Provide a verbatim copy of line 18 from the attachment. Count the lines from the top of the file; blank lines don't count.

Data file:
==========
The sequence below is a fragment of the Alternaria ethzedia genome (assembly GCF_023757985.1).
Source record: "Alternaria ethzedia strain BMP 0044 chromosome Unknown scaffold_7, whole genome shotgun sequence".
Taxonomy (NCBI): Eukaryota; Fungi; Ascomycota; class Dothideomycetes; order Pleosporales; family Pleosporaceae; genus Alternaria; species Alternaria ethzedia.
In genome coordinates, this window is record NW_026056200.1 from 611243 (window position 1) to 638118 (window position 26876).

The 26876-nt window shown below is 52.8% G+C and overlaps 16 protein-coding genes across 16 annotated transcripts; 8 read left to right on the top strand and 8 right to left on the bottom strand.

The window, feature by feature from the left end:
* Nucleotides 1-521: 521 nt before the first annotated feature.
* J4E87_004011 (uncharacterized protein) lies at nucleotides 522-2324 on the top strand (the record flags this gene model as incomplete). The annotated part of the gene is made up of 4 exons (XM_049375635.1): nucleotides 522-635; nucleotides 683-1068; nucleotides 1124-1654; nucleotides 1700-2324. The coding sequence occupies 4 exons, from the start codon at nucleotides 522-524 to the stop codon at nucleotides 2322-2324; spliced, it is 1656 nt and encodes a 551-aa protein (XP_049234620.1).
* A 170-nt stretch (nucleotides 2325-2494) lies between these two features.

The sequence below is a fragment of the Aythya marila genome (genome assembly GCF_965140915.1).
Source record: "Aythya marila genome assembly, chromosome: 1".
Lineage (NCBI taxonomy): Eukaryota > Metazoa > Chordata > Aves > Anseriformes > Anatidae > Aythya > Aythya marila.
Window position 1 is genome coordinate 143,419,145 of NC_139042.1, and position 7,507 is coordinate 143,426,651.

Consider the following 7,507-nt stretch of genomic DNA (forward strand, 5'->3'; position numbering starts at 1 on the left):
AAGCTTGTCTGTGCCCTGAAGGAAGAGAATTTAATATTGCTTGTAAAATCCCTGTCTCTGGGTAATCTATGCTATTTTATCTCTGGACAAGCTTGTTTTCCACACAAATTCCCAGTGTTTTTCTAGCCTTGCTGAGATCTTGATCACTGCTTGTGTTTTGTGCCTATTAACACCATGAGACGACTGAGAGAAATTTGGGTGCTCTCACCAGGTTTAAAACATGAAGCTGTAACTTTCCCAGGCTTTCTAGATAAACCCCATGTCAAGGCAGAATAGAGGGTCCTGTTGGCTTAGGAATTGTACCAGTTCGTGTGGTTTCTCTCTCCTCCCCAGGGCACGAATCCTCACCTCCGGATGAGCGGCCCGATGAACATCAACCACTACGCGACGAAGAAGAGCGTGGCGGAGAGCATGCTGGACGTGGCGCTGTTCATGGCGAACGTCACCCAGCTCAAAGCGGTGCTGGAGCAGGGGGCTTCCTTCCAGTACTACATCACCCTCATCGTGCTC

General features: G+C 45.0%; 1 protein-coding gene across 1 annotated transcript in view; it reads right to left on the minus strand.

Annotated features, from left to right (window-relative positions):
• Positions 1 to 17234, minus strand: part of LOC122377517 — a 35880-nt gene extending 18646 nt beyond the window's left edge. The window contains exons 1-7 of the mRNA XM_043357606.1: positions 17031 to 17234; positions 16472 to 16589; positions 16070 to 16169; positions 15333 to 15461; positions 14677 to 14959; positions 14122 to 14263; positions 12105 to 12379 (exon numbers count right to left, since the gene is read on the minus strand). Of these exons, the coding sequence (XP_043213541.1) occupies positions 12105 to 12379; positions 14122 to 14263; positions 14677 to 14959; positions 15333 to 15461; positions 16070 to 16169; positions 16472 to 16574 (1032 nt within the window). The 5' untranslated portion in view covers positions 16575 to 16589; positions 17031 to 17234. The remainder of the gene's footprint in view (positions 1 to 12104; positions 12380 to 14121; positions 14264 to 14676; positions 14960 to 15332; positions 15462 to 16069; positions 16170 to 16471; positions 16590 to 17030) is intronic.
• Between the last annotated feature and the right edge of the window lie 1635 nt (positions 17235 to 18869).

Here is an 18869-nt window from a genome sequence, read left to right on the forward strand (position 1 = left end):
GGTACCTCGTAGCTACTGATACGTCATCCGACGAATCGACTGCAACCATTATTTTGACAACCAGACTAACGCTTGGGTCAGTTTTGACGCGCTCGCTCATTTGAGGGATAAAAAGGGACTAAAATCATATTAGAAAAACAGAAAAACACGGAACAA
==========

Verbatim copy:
• Positions 1 to 17234, minus strand: part of LOC122377517 — a 35880-nt gene extending 18646 nt beyond the window's left edge. The window contains exons 1-7 of the mRNA XM_043357606.1: positions 17031 to 17234; positions 16472 to 16589; positions 16070 to 16169; positions 15333 to 15461; positions 14677 to 14959; positions 14122 to 14263; positions 12105 to 12379 (exon numbers count right to left, since the gene is read on the minus strand). Of these exons, the coding sequence (XP_043213541.1) occupies positions 12105 to 12379; positions 14122 to 14263; positions 14677 to 14959; positions 15333 to 15461; positions 16070 to 16169; positions 16472 to 16574 (1032 nt within the window). The 5' untranslated portion in view covers positions 16575 to 16589; positions 17031 to 17234. The remainder of the gene's footprint in view (positions 1 to 12104; positions 12380 to 14121; positions 14264 to 14676; positions 14960 to 15332; positions 15462 to 16069; positions 16170 to 16471; positions 16590 to 17030) is intronic.